Priority-hire programs are sweeping through our local agencies and, while AGC of Washington has been a stalwart supporter of diversity on the jobsite, we have taken exception to the City of Seattle‘s approach.
At the request of the Mayor, the City departments of FAS and CPCS last week briefed City Council members Lisa Herbold, Bruce Harrell, Kshama Sawant and Mike O’Brien on the 2016 Priority-Hire Annual Report. Among the report’s recommendations are legislative changes that will add even more workforce restrictions on contractors, and contract provisions that will increase penalties for contractors who fail to meet priority-worker (women, minorities, and workers from designated disadvantaged zip codes) goals.
The City Council will hear public comments on proposed changes to the Priority-Hire Ordinance on March 31st, and again in mid-April. AGC is looking for members to give testimony to the City Council and participate in upcoming meetings with King County and the Port of Seattle. Both of these agencies are looking at what Seattle is doing to inform the creation of their own permanent priority-hire programs this year.
Noticeably absent from the City’s recommendations are relief for open-shop apprentices who are currently locked out of working on CWA projects, and meaningful solutions for increasing participation by WMBE (Women and Minority Business Enterprise) firms. The majority of WMBE contractors and specialty contractors are open-shop businesses who remain deeply opposed to working on CWA projects because of the administrative burdens and limited ability to use their own employees on the jobsite. Without access to this workforce, all contractors working on CWA projects continue to face challenges meeting priority-hire goals.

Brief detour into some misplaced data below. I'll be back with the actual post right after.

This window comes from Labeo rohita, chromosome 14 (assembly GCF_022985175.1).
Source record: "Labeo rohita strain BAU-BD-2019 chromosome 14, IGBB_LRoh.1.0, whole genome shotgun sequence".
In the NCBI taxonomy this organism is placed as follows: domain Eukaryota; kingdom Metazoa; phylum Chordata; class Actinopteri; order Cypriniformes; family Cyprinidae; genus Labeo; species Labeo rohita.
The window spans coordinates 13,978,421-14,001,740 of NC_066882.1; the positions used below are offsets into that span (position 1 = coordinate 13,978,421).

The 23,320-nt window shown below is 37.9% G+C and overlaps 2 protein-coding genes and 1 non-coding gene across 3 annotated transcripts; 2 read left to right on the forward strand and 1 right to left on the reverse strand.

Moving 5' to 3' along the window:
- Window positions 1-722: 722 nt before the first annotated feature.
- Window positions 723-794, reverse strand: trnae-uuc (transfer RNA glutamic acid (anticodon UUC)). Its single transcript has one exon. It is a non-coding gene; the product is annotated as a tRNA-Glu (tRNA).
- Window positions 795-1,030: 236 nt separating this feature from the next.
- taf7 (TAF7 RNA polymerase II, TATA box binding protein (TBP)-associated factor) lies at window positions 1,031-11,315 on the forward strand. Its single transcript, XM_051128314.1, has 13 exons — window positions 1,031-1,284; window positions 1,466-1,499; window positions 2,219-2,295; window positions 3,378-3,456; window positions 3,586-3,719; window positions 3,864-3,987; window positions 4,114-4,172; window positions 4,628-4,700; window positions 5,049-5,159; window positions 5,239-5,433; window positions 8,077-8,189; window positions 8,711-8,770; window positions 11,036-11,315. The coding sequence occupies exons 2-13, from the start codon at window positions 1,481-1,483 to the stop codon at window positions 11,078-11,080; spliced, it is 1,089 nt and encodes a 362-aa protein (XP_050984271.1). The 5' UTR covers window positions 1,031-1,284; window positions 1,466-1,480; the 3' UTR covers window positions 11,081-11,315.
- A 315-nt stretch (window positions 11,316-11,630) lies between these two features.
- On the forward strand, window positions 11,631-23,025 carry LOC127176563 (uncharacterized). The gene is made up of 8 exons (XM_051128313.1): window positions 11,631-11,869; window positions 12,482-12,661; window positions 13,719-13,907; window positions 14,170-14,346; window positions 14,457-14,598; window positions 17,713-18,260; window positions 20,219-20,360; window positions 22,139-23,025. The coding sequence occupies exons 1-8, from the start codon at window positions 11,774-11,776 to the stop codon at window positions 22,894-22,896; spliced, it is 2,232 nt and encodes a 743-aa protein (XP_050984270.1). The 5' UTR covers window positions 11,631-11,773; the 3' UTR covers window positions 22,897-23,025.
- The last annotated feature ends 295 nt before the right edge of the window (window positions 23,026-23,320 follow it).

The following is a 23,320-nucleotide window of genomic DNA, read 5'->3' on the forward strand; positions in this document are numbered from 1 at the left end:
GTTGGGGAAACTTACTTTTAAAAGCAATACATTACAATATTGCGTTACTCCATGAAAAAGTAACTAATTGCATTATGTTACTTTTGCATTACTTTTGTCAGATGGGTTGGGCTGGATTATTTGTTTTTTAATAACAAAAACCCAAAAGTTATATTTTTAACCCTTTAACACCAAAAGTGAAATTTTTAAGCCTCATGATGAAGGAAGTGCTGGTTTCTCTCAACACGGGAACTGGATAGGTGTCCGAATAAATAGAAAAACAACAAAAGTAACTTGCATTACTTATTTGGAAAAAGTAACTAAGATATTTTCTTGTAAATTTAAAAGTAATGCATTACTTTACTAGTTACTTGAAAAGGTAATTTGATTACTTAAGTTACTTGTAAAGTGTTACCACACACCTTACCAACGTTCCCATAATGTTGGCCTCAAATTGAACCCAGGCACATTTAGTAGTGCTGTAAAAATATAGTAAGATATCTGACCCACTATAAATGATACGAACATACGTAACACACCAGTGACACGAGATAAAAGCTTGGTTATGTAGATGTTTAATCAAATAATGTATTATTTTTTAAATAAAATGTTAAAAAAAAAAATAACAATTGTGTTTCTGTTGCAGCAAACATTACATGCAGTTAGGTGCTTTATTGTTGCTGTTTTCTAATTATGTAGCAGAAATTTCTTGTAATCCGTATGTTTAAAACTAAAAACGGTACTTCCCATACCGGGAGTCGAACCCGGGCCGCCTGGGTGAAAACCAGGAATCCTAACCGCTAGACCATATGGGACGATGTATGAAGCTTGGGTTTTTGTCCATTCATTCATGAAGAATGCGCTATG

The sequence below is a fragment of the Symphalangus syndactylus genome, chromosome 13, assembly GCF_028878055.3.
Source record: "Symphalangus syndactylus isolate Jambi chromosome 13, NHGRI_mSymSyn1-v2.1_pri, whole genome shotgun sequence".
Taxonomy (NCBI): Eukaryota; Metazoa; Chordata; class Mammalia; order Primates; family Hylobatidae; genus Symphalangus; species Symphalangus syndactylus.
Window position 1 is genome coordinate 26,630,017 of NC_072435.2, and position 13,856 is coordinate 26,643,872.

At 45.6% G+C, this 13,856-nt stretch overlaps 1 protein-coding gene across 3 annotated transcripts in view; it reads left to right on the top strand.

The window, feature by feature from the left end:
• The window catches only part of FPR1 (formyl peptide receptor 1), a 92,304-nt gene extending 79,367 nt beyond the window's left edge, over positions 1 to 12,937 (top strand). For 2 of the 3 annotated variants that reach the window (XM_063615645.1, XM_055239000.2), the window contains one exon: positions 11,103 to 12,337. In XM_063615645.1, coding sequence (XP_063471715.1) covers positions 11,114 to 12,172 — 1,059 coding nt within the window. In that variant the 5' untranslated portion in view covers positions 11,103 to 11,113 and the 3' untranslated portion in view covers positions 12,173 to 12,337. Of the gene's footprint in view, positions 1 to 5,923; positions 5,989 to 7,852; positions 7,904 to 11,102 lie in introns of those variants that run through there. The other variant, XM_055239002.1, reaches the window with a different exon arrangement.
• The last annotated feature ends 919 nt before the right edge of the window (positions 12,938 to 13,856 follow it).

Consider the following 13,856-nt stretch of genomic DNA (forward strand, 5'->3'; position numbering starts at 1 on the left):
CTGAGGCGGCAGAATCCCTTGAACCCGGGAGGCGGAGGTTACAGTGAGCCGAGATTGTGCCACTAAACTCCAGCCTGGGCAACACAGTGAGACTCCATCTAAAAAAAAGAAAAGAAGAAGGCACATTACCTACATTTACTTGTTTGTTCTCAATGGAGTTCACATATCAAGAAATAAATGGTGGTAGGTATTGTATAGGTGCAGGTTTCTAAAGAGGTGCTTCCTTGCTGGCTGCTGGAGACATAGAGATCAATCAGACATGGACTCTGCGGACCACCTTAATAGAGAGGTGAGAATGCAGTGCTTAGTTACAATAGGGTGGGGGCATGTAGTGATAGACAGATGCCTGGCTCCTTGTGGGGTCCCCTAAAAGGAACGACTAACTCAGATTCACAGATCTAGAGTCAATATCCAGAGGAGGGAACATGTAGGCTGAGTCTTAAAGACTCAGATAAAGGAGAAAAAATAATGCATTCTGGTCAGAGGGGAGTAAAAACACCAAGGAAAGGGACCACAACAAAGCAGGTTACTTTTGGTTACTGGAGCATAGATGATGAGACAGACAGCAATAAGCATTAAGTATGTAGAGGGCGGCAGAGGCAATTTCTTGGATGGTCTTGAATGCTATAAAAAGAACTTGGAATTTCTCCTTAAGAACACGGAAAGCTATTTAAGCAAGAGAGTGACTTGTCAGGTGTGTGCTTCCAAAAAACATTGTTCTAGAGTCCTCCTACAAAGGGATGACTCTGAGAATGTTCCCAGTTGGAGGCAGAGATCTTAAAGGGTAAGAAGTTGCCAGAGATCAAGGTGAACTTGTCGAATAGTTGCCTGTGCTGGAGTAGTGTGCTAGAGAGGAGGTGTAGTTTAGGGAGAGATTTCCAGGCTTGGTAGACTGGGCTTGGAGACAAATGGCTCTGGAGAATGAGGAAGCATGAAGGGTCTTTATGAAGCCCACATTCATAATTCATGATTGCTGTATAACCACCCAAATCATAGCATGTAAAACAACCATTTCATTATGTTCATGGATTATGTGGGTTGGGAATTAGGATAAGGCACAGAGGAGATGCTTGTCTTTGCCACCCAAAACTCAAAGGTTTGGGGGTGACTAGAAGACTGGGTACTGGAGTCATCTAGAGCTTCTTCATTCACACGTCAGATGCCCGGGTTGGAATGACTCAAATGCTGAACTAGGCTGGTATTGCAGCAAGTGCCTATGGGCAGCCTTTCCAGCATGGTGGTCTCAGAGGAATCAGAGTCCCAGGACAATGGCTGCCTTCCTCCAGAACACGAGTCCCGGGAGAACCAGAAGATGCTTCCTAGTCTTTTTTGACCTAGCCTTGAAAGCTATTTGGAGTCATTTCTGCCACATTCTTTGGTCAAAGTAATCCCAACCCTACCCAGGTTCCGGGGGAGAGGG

AGC has strongly recommended changes for the priority-hire program that will make it more fair and effective. The City took the opposite direction by recommending that the number of core workers be reduced to three and limiting WMBE businesses to five core workers. New enforcements and penalties on contractors will include the creation of liquidated damages, City monitoring of jobsite culture, and publishing of contractors’ performance in the Daily Journal of Commerce.
Contact Sonja Forster to become involved with this issue.